For example, we now know boron nitride is very similar to graphene except that half the carbon atoms are replaced with boron and half with nitrogen. While graphene is an almost perfect conductor of electricity, boron nitride does not conduct at all. This can be very useful, for example when making a fast electrical switch. Other materials can be superconductors or semiconductors and are being used to make more efficient light emitting diodes or better sensors.
Imagining the unimaginable
Personally, in my research we have just published a paper about being able to image things that we were previously unable to. In layman’s terms, when we want to image the atomic structure of any sample, maybe a tiny piece of metal in the electron microscope we usually have to put in into a vacuum – this can change the structure we are trying to look at – even for metal.
As an analogy, consider looking at a prune (dehydrated in vacuum) when you were trying to image the original plum (the fruit’s native state). We have used graphene sheets, separated by boron nitride walls to create a protective bubble of liquid for the sample. This “graphene liquid cell technology” we have developed allows us to retain the sample’s structure while still performing the analysis of the atoms that we require.
Essentially, the graphene acts as a perfect window, protecting the material and maintaining the environment but allowing us to probe the structure.
Promoting science education
I perform voluntary roles with a number of charitable organisations that promote material science and microscopy. One of these is the Worshipful Company of Armourers and Brasiers, which I first came across when I was an undergraduate.
I was fortunate to win one of their scholarships which gave me the opportunity to work for an aluminium company (Alcan) during my vacations. This was a lot of fun and also a great experience. The Worshipful Company of Armourers and Brasiers name sounds intimidating and the Armourers Hall, where they are based, is indeed very grand; full of polished armour and royal crests.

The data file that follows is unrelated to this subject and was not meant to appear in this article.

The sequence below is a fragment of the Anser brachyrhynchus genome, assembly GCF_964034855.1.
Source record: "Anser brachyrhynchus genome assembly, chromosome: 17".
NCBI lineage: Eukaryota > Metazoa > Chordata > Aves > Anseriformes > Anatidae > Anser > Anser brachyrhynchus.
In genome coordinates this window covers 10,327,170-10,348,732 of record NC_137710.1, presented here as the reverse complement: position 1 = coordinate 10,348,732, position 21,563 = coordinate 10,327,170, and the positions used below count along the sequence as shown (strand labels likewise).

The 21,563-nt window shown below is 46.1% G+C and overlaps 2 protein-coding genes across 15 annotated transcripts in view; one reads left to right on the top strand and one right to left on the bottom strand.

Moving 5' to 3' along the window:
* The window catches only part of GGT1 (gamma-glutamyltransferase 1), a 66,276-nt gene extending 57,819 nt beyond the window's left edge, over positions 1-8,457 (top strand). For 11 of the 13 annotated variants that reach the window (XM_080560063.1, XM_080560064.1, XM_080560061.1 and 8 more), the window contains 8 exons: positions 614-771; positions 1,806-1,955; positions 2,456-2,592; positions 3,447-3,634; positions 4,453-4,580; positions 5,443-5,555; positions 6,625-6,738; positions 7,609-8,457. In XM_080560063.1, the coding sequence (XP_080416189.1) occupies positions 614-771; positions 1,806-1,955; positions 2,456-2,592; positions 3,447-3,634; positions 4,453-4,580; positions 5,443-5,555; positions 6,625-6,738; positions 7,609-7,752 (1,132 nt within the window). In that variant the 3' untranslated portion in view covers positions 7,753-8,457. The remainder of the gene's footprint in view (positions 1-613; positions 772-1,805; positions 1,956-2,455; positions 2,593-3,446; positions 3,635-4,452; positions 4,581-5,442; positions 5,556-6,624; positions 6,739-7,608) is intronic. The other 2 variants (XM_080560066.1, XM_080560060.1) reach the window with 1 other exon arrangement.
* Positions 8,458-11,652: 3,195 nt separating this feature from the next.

A few years after I finished at Oxford they sent me an email asking how they could better communicate with their alumni. I don’t think they were expecting the three-page stinging critique I sent back. However, they wrote back inviting me to get more involved if I was going to be so opinionated, and I have continued ever since!
The Company does a great deal to financially support science education (especially material science) at all stages from primary to postgraduate, as well as to support and promote UK materials science companies. Through the Armourers I’ve made some great friends and connections with people I would otherwise never have had the opportunity to meet, and they are great sources of impartial advice.
Advice for girls who are interested in finding out more about working in science
For those just starting out I’d advise trying not to cut off your options at GCSE stage by only studying one science. Next, I’d recommend considering your A-level stage subjects carefully and looking at the subjects needed for university level courses – often at least two subjects are required.
Maths is hugely important if you are going on to study science. I did maths, physics, chemistry and art but when I got to university wished that I have covered at least some of the Further Maths syllabus. I definitely didn’t need the art to get to university, although I wonder if the art helped me in a less direct way as microscopy is mostly interpreting information from pretty pictures!
I always have several projects on the go but one we are currently investigating some new 2D materials that appear to behave differently to others we have investigated – all I need to do now is find out how to make the atoms stay still long enough to have their picture taken!